My Momma Heart Is Full


Thing One and Thing Two

Are Back Together Again

And They Are Happy

Adjusting to our oldest going off to college has been a journey, but it hasn’t been as horrible as I imagined it would be. Yeah. I was pretty sad for the first month he was gone last year, but then he made friends and my sadness was replaced with comfort that he was not alone. Later, as his grades came in and we realized he was holding his own, I began to feel even better. This year, he started dating a friend he made during his first semester last year, and that too added some peace of mind because I know he is happy. Next year, his brother will be joining him. Although I will be without both of them, they will be together, and I can’t think of anything that makes my momma heart happier than thinking about them starting their own lives separately but still together.

Can I Get A Drum Roll, Please?

Well, it’s a done deal. After flying to three different states, touring five schools, revisiting two of the schools, and receiving four acceptance letters, Luke has chosen his college. It was a tough decision for him. He got a sizable merit scholarship from St. Olaf in Northfield, Minnesota, but ultimately decided he didn’t want to be Minnesota-level cold. He received a similar scholarship from the University of Denver, but decided he couldn’t go to college two miles from his high school because that wasn’t enough of a stretch. That left Reed College in Portland, Oregon, and Whitman College in Walla Walla, Washington, pulling his attention.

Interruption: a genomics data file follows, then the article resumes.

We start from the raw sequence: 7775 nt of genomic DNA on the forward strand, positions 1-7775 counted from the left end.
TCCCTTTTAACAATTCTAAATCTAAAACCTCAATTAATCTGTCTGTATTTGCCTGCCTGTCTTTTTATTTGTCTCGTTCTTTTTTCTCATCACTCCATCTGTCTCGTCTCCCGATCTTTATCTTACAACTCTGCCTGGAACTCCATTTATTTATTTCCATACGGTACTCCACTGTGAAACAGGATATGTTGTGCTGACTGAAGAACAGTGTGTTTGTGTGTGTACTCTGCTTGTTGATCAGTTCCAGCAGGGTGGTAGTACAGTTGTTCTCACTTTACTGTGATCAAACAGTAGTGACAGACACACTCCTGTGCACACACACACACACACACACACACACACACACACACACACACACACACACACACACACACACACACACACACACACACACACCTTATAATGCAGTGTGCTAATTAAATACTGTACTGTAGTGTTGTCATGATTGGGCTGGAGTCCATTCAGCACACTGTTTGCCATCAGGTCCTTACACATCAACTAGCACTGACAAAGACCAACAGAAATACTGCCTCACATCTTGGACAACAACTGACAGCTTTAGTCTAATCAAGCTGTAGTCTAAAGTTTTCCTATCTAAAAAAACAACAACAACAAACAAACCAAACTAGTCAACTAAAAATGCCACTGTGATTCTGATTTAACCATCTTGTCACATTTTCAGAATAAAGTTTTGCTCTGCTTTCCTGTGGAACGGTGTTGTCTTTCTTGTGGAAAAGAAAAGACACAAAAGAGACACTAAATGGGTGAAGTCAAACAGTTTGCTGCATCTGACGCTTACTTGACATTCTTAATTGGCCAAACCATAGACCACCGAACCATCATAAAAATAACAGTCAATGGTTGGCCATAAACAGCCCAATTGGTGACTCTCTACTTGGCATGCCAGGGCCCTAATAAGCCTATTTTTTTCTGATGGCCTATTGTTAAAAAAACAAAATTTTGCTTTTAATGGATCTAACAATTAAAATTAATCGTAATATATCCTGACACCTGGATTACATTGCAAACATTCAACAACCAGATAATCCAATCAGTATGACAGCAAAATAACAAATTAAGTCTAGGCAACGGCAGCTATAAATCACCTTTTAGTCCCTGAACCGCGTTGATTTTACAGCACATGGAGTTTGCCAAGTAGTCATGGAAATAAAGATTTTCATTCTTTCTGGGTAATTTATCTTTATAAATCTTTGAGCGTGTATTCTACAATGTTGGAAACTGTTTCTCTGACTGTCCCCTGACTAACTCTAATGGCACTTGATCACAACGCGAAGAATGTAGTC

Luke chose Reed College for himself his freshman year. He glommed onto it as a good fit for him right away. It’s a self-described college for eggheads, the kind of place kids go because they love to learn and not because they have a lovely campus, amazing dorms, or good football team. In fact, Reed has no sports and no Greek life. There is nothing to get in the way of learning for learning’s sake. It’s that kind of place. Reed is ranked sixth in the country for producing candidates who go on to doctorate degrees. The campus is amazing. Luke loves their adopted motto: “Communism, Atheism, and Free Love.” It is a funny motto, especially considering the school took it on as a tongue-in-cheek nod to the reputation they had earned as being a little bit more liberal than most places. I was a little nervous about the exceedingly rigorous educational practices at Reed, but once we toured it the second time (which was actually my third time as I also toured it with my oldest) I felt better. It’s impressive, and I definitely could see Luke there.